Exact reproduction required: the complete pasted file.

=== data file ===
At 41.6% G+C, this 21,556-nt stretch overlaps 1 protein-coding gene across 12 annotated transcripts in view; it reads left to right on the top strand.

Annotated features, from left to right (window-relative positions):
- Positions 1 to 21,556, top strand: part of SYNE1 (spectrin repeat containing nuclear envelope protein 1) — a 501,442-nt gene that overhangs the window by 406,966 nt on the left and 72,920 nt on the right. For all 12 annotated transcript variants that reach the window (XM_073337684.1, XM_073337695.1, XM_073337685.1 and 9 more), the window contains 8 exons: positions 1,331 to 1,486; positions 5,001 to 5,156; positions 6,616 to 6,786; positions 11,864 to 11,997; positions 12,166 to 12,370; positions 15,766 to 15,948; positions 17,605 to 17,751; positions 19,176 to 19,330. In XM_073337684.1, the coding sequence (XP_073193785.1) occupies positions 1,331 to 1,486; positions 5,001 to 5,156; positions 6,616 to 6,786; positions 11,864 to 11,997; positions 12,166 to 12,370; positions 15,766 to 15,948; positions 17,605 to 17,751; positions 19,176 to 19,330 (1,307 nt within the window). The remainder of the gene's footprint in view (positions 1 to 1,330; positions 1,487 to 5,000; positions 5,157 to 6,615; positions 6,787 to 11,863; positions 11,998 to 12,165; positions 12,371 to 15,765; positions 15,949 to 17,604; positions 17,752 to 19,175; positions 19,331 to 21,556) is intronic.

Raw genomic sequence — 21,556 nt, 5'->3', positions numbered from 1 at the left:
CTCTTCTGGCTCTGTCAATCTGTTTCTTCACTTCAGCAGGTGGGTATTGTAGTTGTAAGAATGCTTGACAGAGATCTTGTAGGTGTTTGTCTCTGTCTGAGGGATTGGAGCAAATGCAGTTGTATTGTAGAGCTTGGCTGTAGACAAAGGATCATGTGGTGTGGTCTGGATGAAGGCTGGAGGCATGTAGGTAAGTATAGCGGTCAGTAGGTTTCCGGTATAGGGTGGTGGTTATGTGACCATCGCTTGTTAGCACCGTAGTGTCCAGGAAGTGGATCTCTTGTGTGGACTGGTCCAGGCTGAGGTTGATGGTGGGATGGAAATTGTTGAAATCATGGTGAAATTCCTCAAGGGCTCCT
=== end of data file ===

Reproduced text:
At 41.6% G+C, this 21,556-nt stretch overlaps 1 protein-coding gene across 12 annotated transcripts in view; it reads left to right on the top strand.

Annotated features, from left to right (window-relative positions):
- Positions 1 to 21,556, top strand: part of SYNE1 (spectrin repeat containing nuclear envelope protein 1) — a 501,442-nt gene that overhangs the window by 406,966 nt on the left and 72,920 nt on the right. For all 12 annotated transcript variants that reach the window (XM_073337684.1, XM_073337695.1, XM_073337685.1 and 9 more), the window contains 8 exons: positions 1,331 to 1,486; positions 5,001 to 5,156; positions 6,616 to 6,786; positions 11,864 to 11,997; positions 12,166 to 12,370; positions 15,766 to 15,948; positions 17,605 to 17,751; positions 19,176 to 19,330. In XM_073337684.1, the coding sequence (XP_073193785.1) occupies positions 1,331 to 1,486; positions 5,001 to 5,156; positions 6,616 to 6,786; positions 11,864 to 11,997; positions 12,166 to 12,370; positions 15,766 to 15,948; positions 17,605 to 17,751; positions 19,176 to 19,330 (1,307 nt within the window). The remainder of the gene's footprint in view (positions 1 to 1,330; positions 1,487 to 5,000; positions 5,157 to 6,615; positions 6,787 to 11,863; positions 11,998 to 12,165; positions 12,371 to 15,765; positions 15,949 to 17,604; positions 17,752 to 19,175; positions 19,331 to 21,556) is intronic.

Raw genomic sequence — 21,556 nt, 5'->3', positions numbered from 1 at the left:
CTCTTCTGGCTCTGTCAATCTGTTTCTTCACTTCAGCAGGTGGGTATTGTAGTTGTAAGAATGCTTGACAGAGATCTTGTAGGTGTTTGTCTCTGTCTGAGGGATTGGAGCAAATGCAGTTGTATTGTAGAGCTTGGCTGTAGACAAAGGATCATGTGGTGTGGTCTGGATGAAGGCTGGAGGCATGTAGGTAAGTATAGCGGTCAGTAGGTTTCCGGTATAGGGTGGTGGTTATGTGACCATCGCTTGTTAGCACCGTAGTGTCCAGGAAGTGGATCTCTTGTGTGGACTGGTCCAGGCTGAGGTTGATGGTGGGATGGAAATTGTTGAAATCATGGTGAAATTCCTCAAGGGCTCCT